We are a research lab in the School of Ocean Science and Engineering at The University of Southern Mississippi, based at the Gulf Coast Research Laboratory in Ocean Springs, MS. Our research focuses on environmental constraints on behavior, performance, and fitness of marine and estuarine invertebrates, and the strategies used by organisms to overcome these constraints. More specifically, this encompasses (1) plastic and adaptive behavioral and physiological responses to environmental change and environmental stress, (2) environmental effects on life histories, distributions, and population dynamics, and (3) anthropogenic impacts on organism-environment interactions. This research also has a strong applied focus, using ecophysiological approaches to address fisheries management and conservation questions. We work closely with local and regional management agencies to improve our understanding and management of coastal invertebrate species.
10/3/2018: New paper just published in JEMBE: Autotomy of the major claw stimulates molting and suppresses feeding in fiddler crabs. Full text available here.
9/1/2018: The Craboratory would like to welcome two new graduate students: Zac Lane (Ph.D. student) and Emelia Marshall (M.S. student)!
8/15/2018: The Craboratory was awarded a grant from NSF's Integrative Ecological Physiology program! The project, An Integrative Field and Biophysical Model of Thermal Stress, Physiological Performance, and Reproductive Fitness, is a collaboration with Dr. Jeff Levinton and Dr. Warren Porter.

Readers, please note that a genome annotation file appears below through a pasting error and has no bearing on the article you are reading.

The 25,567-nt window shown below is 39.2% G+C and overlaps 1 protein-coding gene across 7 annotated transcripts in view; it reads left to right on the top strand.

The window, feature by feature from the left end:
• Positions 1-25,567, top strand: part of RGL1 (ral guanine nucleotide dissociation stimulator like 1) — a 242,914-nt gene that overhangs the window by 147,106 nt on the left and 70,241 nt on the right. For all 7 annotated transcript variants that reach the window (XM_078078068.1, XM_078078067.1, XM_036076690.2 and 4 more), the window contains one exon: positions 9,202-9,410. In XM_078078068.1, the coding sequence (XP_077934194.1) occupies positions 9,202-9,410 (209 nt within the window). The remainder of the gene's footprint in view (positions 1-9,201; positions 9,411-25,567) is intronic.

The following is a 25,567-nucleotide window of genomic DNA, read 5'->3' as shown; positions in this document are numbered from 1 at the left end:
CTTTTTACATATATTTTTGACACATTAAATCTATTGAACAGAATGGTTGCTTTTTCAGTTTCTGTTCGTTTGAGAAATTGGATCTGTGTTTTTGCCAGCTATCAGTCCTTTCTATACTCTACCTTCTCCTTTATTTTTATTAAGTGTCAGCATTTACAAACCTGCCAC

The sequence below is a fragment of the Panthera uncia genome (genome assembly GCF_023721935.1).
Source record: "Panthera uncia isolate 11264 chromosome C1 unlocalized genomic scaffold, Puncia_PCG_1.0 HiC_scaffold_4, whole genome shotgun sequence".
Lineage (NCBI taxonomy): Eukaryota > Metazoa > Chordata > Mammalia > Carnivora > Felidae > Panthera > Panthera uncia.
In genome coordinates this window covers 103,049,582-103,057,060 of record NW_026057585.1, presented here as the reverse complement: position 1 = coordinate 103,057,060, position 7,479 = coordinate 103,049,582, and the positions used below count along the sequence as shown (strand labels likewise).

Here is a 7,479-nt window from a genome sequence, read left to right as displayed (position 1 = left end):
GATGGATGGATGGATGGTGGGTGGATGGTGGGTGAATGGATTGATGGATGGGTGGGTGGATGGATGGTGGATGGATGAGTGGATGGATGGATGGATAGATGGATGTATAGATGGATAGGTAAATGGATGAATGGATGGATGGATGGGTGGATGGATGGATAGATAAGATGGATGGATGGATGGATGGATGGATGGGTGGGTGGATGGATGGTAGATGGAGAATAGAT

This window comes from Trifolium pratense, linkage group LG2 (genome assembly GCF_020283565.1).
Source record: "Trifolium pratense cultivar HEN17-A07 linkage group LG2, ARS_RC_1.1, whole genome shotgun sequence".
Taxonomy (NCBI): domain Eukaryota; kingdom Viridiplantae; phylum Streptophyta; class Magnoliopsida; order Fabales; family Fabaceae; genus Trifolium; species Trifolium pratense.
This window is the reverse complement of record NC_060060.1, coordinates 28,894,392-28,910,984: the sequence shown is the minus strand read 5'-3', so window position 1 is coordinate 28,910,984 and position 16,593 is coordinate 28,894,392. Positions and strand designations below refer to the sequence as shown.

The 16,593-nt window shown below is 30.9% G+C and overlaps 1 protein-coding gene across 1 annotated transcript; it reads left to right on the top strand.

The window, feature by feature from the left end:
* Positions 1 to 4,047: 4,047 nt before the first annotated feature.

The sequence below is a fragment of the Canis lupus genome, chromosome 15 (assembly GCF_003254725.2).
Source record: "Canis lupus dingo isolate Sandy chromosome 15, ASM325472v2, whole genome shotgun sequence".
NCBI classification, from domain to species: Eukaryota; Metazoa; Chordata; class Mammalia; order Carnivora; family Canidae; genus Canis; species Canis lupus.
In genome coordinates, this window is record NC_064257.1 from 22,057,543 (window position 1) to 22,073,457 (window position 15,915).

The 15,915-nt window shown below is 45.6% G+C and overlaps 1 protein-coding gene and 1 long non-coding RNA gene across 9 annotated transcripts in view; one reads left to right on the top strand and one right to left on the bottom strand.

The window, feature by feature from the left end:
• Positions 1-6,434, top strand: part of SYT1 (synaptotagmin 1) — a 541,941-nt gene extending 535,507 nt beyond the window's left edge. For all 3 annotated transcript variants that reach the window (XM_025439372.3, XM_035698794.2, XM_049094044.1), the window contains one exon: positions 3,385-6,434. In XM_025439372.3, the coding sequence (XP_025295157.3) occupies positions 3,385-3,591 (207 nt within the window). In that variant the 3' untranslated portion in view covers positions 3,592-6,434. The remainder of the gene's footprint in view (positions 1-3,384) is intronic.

7/23/2018: New paper published today in Transactions of the American Fisheries Society: Large-scale movements of postcopulatory female blue crabs Callinectes sapidus in tidal and non-tidal estuaries of North Carolina.Full text available here.
7/10/2018: Our Gulf-wide blue crab tagging program has tagged over 15,500 mature female blue crabs across the Gulf. For more information on this project, visit the project website here.
03/22/2018: Construction of our new boat, the Thalinectes, is complete. The boat was purchased with funds from the Coypu Foundation and built by Hanko's Metal Works in Berwick, LA. This boat will support research at the Chandeleur Islands and other coastal areas of the Gulf of Mexico. Pictures of the new boat here
03/20/2018: Congratulations to Adam Kemberling and Lennah Shakeri who both successfully defended their M.S. theses this semester!
12/30/2017: New paper published today in Marine Biology: Geographic variation in thermal tolerance and morphology in a fiddler crab sister-species pair. Full text available here.
10/6/17: Abby Kuhn successfully defended her M.S. thesis: Effects of temperature on growth and molting in blue crabs (Callinectes sapidus) and lesser blue crabs (Callinectes similis)! Congratulations, Abby!
10/1/17: We are recruiting exceptional M.S. and Ph.D. students to join The Craboratory in Fall 2018 and later semesters. Funding is available through competitive departmental fellowships. Please click here for more information and contact Zack if you are interested in discussing these opportunities.
8/15/17: The Craboratory welcomes Christian Hayes, a new Ph.D. student co-advised by Kelly Darnell and Zack Darnell.
6/1/17: The Craboratory (in collaboration with Kelly Darnell's Coastal Ecology and Seagrass Biology Lab) received funding from the NOAA RESTORE Act Science Program to investigate habitat use patterns of nekton in turtlegreass beds across the Gulf of Mexico. This project is a collaboration with Lee Smee (Dauphin Island Sea Lab), Charlie Martin (University of Florida), Penny Hall (Florida Fish and Wildlife Conservation Commission) and Brad Furman (Florida Fish and Wildlife Conservation Commission).
5/9/17: The Division of Coastal Sciences is offering graduate fellowships to qualified applicants for the M.S. or Ph.D. degrees. Please click here for more information and contact Zack if you are interested in discussing potential opportunities in the lab. Fellowship applicants for Spring 2018 admission will be reviewed beginning July 30th (application deadline October 1).